- Oops!Something went wrong.Please try again later.
- Oops!Something went wrong.Please try again later.
It will not be more of the “same old, same old” for the Pittsburgh Steelers in 2022. Ben Roethlisberger’s imminent (if still unofficial) retirement ensures that.
That said, you’d be forgiven if listening to Mike Tomlin’s end-of-the-season press conference didn’t leave you with the notion that, quarterback aside, things will remain distressingly close to status quo next year.
-Of Matt Canada, whose offense was both awful and exceptionally hard to watch, Tomlin had this to say:
“I’m optimistic about Matt and what he’s capable of doing. I acknowledge that we took a step back. There are some obvious, tangible reasons why that occurred. I’m not going to get into all of that. I’m not going to seek comfort in that. We’ve got to be better. We intend to be. And that’s going to require a lot of planning and work, players and coaches.”
The Steelers will find some new players for their offense next year. Why not a new coach to guide them? Tomlin also said that Canada “brings things to the table that are attractive.” Like what? Is the fact that he’s so in over his head that it distracts from how bad Tomlin’s defense was this year an attractive quality?
-Of defensive coordinator Keith Butler, who notably did not call the defense on game day – Tomlin did that – the head coach said:
“Butts has had conversations about this potentially being his last year. He and I haven’t had an opportunity to sit down. I’m doing player interviews, he’s doing player interviews. We haven’t had a detailed conversation in that regard.”
My guess? Butler retires, and Tomlin further consolidates power on the defensive side of the ball. Despite the defense’s awful performance against the run this year, and mediocre-to-bad work overall, I think Tomlin is a high-level defensive mind. That said, I wish he’d hire someone to call the plays and actually let them do their job. The tunnel vision that that job requires is a detriment to the rest of his in-game duties.
Tomlin further expounded on players like Mason Rudolph and Dwayne Haskins, Devin Bush and Zach Banner, not to mention Joe Schobert, and one theme became readily evident throughout; the head coach was measured and noncommittal, and did not want to employ a “sky is falling” tone with his comments.
There was no comfort seeking, of course, and Tomlin indicated that he knows the team has to be much better. There was no fire and brimstone, though. The overall tone of his comments conveyed disappointment and frustration, but also excitement about the unknown, particularly on the subject of replacing Roethlisberger.
“It’s a challenge, man,” Tomlin said of the quest to find Roethlisberger’s successor. “It makes you uneasy. But I’ve learned to run to those challenges. I’ve learned to appreciate those challenges. The uncertainty surrounding them is inspiring to me.”
Nice words, those, but will the dawning of a new era for the franchise really be a source of inspiration? I have my doubts. In answering questions about potentially hiring new coaches, Tomlin indicated that he always looks at those already on staff when comparing them with potential outside candidates.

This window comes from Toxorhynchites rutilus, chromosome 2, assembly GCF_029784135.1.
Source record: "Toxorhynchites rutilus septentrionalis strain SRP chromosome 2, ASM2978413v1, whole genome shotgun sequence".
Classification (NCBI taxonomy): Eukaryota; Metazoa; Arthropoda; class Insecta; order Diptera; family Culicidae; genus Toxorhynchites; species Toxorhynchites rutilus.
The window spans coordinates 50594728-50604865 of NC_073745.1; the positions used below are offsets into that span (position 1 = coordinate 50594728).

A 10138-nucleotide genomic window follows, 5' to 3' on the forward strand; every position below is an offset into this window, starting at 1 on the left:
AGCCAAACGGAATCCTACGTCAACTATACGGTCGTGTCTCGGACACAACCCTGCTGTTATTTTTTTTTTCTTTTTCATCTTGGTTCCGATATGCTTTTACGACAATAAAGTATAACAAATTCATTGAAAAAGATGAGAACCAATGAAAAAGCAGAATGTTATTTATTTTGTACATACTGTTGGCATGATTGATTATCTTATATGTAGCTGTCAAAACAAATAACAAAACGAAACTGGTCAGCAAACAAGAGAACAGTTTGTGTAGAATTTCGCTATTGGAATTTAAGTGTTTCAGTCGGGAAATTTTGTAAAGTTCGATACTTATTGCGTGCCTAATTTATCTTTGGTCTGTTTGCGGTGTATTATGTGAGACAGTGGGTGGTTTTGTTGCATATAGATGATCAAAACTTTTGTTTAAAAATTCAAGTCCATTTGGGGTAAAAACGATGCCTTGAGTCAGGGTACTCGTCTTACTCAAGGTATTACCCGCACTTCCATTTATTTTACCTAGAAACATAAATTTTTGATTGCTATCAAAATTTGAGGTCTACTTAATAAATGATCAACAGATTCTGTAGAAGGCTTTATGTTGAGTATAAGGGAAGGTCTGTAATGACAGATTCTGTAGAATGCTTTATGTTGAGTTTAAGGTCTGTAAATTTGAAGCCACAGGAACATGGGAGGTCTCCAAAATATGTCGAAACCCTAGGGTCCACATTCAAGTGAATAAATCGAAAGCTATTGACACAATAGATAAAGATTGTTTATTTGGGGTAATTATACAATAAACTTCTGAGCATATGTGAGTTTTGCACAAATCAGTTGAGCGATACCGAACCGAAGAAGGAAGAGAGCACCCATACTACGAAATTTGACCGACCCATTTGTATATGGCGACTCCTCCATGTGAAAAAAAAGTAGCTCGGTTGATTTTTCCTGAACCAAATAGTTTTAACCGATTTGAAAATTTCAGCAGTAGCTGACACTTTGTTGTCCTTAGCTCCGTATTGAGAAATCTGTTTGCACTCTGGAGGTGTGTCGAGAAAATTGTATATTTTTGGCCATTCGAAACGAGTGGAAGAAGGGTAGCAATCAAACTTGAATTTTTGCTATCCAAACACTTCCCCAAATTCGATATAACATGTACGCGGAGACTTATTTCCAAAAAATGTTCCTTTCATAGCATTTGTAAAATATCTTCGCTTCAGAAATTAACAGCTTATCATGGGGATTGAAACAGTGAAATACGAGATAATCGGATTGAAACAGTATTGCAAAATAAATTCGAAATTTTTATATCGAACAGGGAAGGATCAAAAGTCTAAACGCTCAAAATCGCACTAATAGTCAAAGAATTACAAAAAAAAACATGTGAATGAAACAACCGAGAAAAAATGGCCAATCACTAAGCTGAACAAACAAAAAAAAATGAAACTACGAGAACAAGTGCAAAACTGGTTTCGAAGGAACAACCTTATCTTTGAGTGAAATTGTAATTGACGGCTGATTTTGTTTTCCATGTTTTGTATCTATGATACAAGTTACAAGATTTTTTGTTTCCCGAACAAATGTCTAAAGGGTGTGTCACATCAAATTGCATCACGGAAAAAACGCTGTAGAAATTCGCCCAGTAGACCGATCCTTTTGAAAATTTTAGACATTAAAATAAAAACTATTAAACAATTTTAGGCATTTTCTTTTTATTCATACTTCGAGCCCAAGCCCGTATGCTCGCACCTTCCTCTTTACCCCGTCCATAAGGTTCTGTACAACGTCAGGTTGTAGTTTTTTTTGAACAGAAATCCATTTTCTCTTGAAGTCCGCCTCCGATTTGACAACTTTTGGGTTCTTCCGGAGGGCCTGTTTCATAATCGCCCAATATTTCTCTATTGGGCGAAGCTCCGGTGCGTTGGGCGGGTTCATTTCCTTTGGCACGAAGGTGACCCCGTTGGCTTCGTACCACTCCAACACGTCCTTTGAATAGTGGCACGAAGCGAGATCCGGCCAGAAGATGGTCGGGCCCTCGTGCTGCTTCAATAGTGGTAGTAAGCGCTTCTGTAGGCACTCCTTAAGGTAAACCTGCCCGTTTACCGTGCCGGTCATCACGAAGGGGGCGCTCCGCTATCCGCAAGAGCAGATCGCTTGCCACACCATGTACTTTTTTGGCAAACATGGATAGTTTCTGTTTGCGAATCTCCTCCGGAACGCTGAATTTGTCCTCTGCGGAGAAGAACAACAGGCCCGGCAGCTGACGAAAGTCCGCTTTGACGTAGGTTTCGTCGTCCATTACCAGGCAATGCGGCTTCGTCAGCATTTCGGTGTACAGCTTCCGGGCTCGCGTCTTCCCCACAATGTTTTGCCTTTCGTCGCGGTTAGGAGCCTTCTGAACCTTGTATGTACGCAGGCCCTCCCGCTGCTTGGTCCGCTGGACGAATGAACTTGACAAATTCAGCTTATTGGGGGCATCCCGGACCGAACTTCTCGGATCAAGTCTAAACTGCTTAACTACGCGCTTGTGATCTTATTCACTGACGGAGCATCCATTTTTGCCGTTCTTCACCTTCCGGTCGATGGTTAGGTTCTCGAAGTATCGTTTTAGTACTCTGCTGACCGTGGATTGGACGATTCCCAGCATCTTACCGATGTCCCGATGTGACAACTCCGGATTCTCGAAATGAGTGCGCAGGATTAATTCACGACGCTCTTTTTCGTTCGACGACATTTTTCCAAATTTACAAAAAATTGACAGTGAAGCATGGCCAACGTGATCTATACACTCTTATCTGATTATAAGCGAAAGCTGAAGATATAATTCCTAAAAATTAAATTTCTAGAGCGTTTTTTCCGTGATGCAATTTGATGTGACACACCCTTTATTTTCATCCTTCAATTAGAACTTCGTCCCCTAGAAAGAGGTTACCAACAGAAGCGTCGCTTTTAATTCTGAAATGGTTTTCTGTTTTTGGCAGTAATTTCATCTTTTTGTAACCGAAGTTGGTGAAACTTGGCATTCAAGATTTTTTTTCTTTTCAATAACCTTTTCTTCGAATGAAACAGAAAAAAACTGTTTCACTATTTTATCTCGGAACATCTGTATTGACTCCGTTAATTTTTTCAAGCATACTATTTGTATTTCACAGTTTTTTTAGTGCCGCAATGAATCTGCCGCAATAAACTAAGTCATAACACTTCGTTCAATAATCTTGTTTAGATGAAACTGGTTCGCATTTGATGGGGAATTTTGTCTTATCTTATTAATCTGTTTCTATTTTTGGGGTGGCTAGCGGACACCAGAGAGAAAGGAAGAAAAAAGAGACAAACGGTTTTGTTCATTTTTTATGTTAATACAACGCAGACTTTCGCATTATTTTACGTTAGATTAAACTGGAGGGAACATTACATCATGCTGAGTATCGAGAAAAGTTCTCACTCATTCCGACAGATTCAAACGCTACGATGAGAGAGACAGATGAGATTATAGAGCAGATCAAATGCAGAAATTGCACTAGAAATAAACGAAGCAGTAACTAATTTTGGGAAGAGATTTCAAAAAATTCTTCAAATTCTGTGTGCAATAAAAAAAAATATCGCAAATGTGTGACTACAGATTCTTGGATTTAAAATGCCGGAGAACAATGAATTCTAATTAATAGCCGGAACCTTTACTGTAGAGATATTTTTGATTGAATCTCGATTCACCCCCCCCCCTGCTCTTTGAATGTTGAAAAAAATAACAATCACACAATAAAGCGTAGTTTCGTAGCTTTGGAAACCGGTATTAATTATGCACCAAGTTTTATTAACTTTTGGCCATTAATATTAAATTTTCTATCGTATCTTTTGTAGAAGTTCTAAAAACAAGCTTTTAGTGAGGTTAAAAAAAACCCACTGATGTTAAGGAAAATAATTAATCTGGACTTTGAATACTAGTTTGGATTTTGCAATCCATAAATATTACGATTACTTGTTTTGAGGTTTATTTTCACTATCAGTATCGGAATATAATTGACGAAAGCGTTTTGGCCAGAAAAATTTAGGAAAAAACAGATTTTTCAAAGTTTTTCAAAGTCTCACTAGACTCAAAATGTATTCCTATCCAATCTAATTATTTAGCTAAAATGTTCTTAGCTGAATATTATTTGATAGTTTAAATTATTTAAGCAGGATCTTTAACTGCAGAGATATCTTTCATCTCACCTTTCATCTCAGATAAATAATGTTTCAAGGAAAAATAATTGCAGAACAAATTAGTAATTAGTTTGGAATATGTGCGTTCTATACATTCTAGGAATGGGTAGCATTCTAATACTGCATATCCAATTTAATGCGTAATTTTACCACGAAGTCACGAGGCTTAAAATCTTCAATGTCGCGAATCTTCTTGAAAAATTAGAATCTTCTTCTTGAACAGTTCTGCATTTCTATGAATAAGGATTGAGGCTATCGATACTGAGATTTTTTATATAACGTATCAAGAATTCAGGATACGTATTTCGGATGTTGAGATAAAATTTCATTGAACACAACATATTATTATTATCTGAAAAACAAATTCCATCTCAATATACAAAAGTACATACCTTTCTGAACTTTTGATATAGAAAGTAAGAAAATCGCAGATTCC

That’s all well and good, but too often of late, those internal candidates have been elevated, and produced poor results. Adrian Klemm was a whiff, and so was Canada, regardless of what Tomlin says about him. My guess is that Klemm would still have a job here if he hadn’t chosen to go to Oregon on his own.
Either the Steelers don’t want to pay coaches not to work, or they don’t see the same poor performance that is readily apparent to fans and media alike. Or both. It’s a big problem, and one that doesn’t look to be going away anytime soon.
To wit, Chris Morgan improved the offensive line’s play once he took over for Klemm. It wasn’t a massive improvement, but it was something. Will he simply be rubber-stamped for the job moving forward? You’d hope that Tomlin and Art Rooney II wouldn’t settle for Morgan, that they would conduct a legitimate search of up-and-comers in that profession, but I’d put a little bit of money on Morgan getting the job.
Roethlisberger retiring is the kind of seismic change that, in theory, provides a perfect opportunity to step back and seriously re-evaluate the direction of the franchise, the way things are done, and what could be improved moving forward. Couple that with the fact that they’ll actually have some real room under the salary cap – they’re currently about $41.9 million under the cap for 2022, according to overthecap.com – and a swift, decisive overhaul is possible.
Possible, but not likely. Because Mike Tomlin’s season-ending address hit many of the same notes it has in the past, and Rooney’s state-of-the-franchise talk is likely to do the same.
Why is that, you ask? Because the Steelers still think the way they do their business is somehow different than, and better than, the way other NFL teams conduct theirs. A conservative, steady approach has been prioritized over everything else, even though the franchise is now mired in its longest stretch without a playoff win since the AFL-NFL merger.
If this franchise continues to do what it always does, it’s going to get what it has more recently gotten.
This article originally appeared on Beaver County Times: Steelers have a chance for change this offseason, but will they seize it?